It’s official, according to the Center for Responsive Politics.
Outside groups have spent almost $300 million to influence elections this cycle, more than all the midterm elections combined since 1990. We can thank the corporate-smitten John Roberts court for that in large part, but let’s not forget the spineless politicians who for years have failed to enact real comprehensive campaign finance reform. It really isn’t much of a secret why they keep failing to step up to the plate: “The people in the position to make these rules have succeeded in the system as it exists … asking them to change the rules from which they’ve benefited is difficult.” That was retiring Senator Evan Bayh (D-IN) in a candid moment.
But what is a secret are the undisclosed donors funneling almost half of that $300 million in outside spending, said The Center for Responsive Politics. Yesterday voters were resoundingly disgusted with the barrage of television ads, mostly negative and extremely misleading, by shadowy outside groups. One would think this universal disgust would propel members of Congress to support greater transparency and disclosure laws. But given Senator’s Bayh’s on-the-money observation, anyone think that’s going to happen soon?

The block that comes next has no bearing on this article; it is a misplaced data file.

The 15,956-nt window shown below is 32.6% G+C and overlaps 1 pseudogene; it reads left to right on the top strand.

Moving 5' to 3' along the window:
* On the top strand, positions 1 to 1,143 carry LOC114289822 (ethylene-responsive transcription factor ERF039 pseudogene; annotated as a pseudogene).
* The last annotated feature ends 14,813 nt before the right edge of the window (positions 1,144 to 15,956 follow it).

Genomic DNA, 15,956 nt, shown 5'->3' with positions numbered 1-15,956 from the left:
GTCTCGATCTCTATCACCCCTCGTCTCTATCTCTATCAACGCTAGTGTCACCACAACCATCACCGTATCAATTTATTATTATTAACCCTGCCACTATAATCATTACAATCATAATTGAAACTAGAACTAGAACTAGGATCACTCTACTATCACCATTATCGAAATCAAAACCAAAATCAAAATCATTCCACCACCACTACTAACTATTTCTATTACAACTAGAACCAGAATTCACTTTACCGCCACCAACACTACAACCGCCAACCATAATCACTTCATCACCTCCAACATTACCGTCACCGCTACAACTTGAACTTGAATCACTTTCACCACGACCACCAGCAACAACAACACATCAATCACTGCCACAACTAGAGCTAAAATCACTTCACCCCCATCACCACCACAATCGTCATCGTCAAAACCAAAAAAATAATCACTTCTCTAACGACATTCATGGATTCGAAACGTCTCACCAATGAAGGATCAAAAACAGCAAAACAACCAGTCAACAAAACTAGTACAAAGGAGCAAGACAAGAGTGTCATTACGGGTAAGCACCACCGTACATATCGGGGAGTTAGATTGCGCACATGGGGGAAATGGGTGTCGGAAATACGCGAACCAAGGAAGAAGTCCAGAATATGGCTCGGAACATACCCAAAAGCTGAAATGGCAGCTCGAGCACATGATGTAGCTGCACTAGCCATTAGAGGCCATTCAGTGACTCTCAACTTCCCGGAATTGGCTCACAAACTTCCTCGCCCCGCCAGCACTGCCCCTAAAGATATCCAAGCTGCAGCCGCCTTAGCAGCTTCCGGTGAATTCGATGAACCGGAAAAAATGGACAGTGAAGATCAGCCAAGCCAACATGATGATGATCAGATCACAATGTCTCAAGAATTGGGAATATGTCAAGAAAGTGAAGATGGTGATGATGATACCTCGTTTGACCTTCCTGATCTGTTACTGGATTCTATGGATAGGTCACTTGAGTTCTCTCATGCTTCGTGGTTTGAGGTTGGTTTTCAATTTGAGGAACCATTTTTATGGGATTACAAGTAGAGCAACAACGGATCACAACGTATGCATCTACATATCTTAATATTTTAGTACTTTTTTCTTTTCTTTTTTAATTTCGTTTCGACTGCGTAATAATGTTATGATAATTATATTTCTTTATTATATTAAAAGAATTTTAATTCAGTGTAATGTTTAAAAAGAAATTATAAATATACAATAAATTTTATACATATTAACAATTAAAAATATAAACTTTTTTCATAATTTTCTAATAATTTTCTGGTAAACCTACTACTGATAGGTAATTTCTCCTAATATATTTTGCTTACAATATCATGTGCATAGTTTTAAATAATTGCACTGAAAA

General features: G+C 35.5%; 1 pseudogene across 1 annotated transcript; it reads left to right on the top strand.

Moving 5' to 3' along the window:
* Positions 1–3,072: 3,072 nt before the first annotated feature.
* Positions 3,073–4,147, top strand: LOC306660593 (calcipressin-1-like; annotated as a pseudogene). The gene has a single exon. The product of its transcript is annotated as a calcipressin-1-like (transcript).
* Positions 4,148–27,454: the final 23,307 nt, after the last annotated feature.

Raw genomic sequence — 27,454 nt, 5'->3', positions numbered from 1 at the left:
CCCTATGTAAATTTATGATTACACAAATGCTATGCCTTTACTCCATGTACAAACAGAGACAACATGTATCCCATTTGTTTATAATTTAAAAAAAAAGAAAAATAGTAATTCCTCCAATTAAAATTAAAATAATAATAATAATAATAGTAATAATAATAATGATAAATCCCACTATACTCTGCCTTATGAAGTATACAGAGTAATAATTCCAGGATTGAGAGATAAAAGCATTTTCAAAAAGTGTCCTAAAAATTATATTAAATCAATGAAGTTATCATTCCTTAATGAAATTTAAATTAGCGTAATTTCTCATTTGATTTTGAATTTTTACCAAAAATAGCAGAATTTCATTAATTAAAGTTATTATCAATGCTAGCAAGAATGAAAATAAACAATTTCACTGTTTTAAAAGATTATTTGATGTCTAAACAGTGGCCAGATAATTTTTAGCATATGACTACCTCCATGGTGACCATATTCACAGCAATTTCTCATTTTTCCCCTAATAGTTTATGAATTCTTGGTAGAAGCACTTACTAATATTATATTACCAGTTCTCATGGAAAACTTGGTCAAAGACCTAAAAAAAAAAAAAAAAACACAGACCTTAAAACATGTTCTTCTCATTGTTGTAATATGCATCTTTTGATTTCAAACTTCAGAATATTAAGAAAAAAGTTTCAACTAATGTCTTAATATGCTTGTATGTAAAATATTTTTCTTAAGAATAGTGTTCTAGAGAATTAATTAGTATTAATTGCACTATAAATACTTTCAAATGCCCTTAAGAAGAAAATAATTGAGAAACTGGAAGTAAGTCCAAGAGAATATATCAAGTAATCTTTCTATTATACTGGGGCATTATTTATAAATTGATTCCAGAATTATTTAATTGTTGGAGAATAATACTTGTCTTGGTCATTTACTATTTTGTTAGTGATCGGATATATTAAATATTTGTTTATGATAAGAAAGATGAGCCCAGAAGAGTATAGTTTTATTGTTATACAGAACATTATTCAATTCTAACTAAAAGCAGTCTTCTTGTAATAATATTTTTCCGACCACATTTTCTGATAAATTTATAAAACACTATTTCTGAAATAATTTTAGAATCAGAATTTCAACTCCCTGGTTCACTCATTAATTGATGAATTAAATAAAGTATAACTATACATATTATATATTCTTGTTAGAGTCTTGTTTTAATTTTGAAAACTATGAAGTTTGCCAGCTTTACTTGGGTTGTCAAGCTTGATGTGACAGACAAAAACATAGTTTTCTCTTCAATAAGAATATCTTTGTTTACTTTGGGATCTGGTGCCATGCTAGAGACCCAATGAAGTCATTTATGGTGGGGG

Oh and one other thing. Total price tag of this year’s election (combining outside spending with traditional party spending)? $4 billion.
The path is clear. The Senate must pass the DISCLOSE Act and get it to the President’s desk to sign into law. We’re pretty sure these corporate and shadowy outside groups have better things to spend $300 million on. But Congress should go further and pass the Fair Elections Now Act, bipartisan legislation that would allow federal candidates to run without relying on large contributions, big money bundlers, or donations from lobbyists. We’re curious though, do you think folks like Meg Whitman ($140 million of her own money in a failed gubernatorial bid), Jeff Greene ($20 million of his own money in a losing primary bid), and Linda McMahon ($50 million of her own money in a failed bid for U.S. Senate) are now supporters of the Fair Elections Now Act?